3 Things To Know About Buying a Home with Existing Tenants
Buying a home with existing tenants has many traps for the unwary. While there are advantages to having existing tenants with the purchase of a home, there are also potential areas of liability. Here are three things to keep in mind when considering such a purchase.
1. Existing Tenancies Do Not End When a Home Is Sold
If a landlord-tenant relationship existed between the tenants and the prior owners of the home, that tenancy continues with the new owner. This is true regardless of whether there was a written lease or a tenancy at will (month-to-month lease agreement). The same terms of the prior tenancy agreement, in almost all cases, will carry over to the new owner of the home.
If a new home owner does not wish to have tenants (or wants new ones), an eviction will be necessary. Any attempt to remove tenants without a formal court case is a huge, huge violation of the law and comes with steep penalties.
If you are buying a home with existing tenants, and do not want to keep these tenants, it is strongly worth considering making the existing owner deliver the property without tenants in it.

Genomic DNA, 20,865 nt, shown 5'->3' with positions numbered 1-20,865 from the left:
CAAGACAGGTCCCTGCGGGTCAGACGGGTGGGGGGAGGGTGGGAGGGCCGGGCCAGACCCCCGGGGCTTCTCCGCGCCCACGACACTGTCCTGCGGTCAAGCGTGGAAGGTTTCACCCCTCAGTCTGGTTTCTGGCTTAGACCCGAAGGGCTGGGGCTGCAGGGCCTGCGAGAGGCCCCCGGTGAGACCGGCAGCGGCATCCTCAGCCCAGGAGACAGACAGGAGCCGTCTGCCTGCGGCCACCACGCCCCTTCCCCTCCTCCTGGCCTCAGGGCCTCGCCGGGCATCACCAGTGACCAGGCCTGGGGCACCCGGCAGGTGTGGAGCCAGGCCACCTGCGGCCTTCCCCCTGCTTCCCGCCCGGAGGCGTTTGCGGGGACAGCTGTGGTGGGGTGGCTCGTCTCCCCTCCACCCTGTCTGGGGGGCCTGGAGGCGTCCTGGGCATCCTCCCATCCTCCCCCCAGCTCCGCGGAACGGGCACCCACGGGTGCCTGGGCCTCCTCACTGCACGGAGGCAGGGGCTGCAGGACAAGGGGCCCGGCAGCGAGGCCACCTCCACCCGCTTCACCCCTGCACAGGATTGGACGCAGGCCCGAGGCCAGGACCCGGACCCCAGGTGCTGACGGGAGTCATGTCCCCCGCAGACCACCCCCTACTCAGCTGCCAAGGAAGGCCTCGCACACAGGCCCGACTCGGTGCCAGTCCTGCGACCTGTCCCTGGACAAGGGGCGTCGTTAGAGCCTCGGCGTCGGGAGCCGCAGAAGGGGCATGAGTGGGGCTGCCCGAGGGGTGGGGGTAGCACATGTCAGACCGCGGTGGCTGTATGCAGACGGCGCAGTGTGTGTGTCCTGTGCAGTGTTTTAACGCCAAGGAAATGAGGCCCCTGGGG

2.Proceed With Caution With a Security Deposit
If the prior owner of the home accepted a security deposit from the tenants, you as the new owner are responsible for this deposit (unless the prior owner returned it to the tenants). The law requires the new owner to notify the tenants that they received this deposit and to comply with this law’s detailed provisions on holding a security deposit.
If the prior owner returned the deposit to the tenants, be sure to get this in writing.
As I have written about in the past, Massachusetts’s security deposit law is an incredibly complex law, filled with numerous regulations on the acceptance, holding, and return of a security deposit. New landlords should give careful consideration to not accepting a security deposit in the first place.
3.Landlords Must Maintain Residential Rental Property
Residential rental property comes with an implied warranty of habitability. This means that the property is fit for human habitation. The most common standard for measuring this is through compliance with the state sanitary code, a detailed list of the minimum standards for residential property. Local municipalities, as well as tenants themselves, have the right to enforce these regulations.
Residential rental property is quite different from commercial rental property, which is often rented “as is.” This is not allowed for residential rentals, and any attempt to get a tenant to waive the warranty of habitability will be void.
If you are buying a home with existing tenants, you need to be aware of these obligations. Failure to maintain rental property can lead to enormous liability, expenses, and other costs.
If you need assistance with a landlord-tenant matter, contact me for a consultation.